Combating Tax Havens

La Vie des Idées: Do these results also mean that rich households are still much richer than it would appear from national statistics, and therefore that inequality, at least in terms of wealth, is even higher? Does this also mean that those households are effectively succeeding in hiding their wealth, and that any attempt to tax assets is at best futile, and at worst counter-productive?

Gabriel Zucman: Offshore assets on the whole escape all available sources of data, whether they be national accounting, fiscal information or surveys. As the assets in tax havens no doubt belong to very rich people, it is likely that wealth inequalities are even more pronounced than our usual methods of analysis show. However, tax havens do not fundamentally challenge our knowledge of wealth distribution within countries. The sources available show that wealth is extremely concentrated: as far as we know, the richest 10% in France own more than 60% of national assets. Perhaps they actually own 65-70% of national wealth – in any event, the wealth is highly concentrated.

As far as the impact of tax havens on wealth taxation is concerned, we need to be very clear. It is perfectly legal (at least in France) to have a bank account in Switzerland or the Bahamas. However, it is entirely illegal not to declare the income one receives into an offshore account. Tax havens enable those who wish to break the law to do so. The United States and Europe should get to grips with this problem in a coordinated fashion. If they so wish, the major countries can easily put an end to tax fraud by individuals in tax havens. They merely need to force tax havens to automatically release the information they hold. Each time a French household receives a dividend in a Swiss account it holds via a Panamanian shell corporation, Switzerland should send that information to France. The European Union, if it spoke out in unison, would easily have the capacity to force all tax havens to comply with that automatic exchange of information. In any case, that is the ultimate goal of the Savings Taxation Directive established by the EU in 2005. It is therefore quite possible that tax fraud in tax havens will be eradicated in a few years’ time. It all depends on how united the EU countries are, and on the will of the United States.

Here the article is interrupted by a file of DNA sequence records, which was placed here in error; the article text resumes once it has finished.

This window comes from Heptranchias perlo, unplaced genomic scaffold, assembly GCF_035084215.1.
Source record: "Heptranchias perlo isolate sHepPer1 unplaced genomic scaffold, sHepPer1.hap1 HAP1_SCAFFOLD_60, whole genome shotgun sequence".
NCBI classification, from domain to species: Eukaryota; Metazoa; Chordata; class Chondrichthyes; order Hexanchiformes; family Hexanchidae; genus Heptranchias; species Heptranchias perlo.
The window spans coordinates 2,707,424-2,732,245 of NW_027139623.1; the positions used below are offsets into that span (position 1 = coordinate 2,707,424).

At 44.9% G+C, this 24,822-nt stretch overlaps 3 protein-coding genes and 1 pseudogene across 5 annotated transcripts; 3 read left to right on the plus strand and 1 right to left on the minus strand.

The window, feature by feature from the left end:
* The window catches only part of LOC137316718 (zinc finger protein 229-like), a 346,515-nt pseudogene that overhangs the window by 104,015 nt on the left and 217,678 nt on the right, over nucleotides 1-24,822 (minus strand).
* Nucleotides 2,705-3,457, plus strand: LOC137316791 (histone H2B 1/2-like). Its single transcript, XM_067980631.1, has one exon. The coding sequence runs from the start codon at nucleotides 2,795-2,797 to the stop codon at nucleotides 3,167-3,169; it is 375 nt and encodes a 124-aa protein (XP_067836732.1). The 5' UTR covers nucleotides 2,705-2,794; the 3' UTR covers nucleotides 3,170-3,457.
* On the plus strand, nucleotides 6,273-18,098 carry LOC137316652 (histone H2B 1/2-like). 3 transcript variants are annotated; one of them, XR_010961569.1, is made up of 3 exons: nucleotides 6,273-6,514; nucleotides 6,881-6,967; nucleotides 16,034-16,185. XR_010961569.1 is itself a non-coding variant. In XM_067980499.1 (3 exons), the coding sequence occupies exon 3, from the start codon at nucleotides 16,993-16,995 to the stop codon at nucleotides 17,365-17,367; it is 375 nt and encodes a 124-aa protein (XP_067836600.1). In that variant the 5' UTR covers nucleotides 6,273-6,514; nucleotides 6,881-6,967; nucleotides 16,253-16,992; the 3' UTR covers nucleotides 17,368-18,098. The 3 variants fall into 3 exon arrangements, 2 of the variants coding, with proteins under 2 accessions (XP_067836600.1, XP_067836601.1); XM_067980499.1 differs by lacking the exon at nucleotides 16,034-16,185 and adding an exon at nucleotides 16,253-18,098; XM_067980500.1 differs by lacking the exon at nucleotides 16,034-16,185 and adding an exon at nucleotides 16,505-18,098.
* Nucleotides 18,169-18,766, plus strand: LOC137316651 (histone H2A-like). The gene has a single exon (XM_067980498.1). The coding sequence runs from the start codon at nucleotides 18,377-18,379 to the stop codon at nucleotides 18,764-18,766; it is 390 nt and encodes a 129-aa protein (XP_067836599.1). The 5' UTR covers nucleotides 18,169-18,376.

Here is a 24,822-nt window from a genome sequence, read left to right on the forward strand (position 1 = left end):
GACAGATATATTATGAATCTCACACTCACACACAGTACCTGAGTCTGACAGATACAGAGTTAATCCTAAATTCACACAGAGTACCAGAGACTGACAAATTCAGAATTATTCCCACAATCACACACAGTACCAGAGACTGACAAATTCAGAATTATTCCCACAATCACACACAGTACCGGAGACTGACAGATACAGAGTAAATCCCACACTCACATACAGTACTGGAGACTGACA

La Vie des Idées: If it is not so difficult, why have EU Member States and the United States taken so long to combat tax havens? And how are the latter able to resist the demands of the international community?

Gabriel Zucman: Despite laudable efforts from several NGOs and a number of researchers who caught on to this issue very early, there is a significant lack of information on tax havens. That lack of information leaves the door wide open for lobby groups who do not want any specific changes to be made. And it is difficult to implement good policies when we do not fully understand what is happening, or the scale of the problem. For this is a very technical issue, to which details are of great importance. For example, as it currently stands, the EU Savings Taxation Directive does not apply to offshore accounts belonging to Europeans via non-European shell corporations. Until recently, nobody in Brussels knew that most offshore accounts were held through these structures, and as a result the Savings Directive is ineffective. Economists have a share of the responsibility: they take very little interest in tax havens. Things are starting to change, however, and that should help decision-makers to establish measures that are better adapted.

First published in Translated from French by Susannah Dale with the support of the Institut Français.

Dossier's Articles

Dossier(s) :
To Have or Not to Have

by Thomas Vendryes, 24 January 2012

Further reading

To quote this article :

Thomas Vendryes, « Tax Havens: A Guided Tour. An Interview with Gabriel Zucman », Books and Ideas , 24 January 2012. ISSN : 2105-3030. URL :

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[1Cf. OCDE taxation statistics, available online at:,3746,en_2649_34533_1942460_1_1_1_1,00.html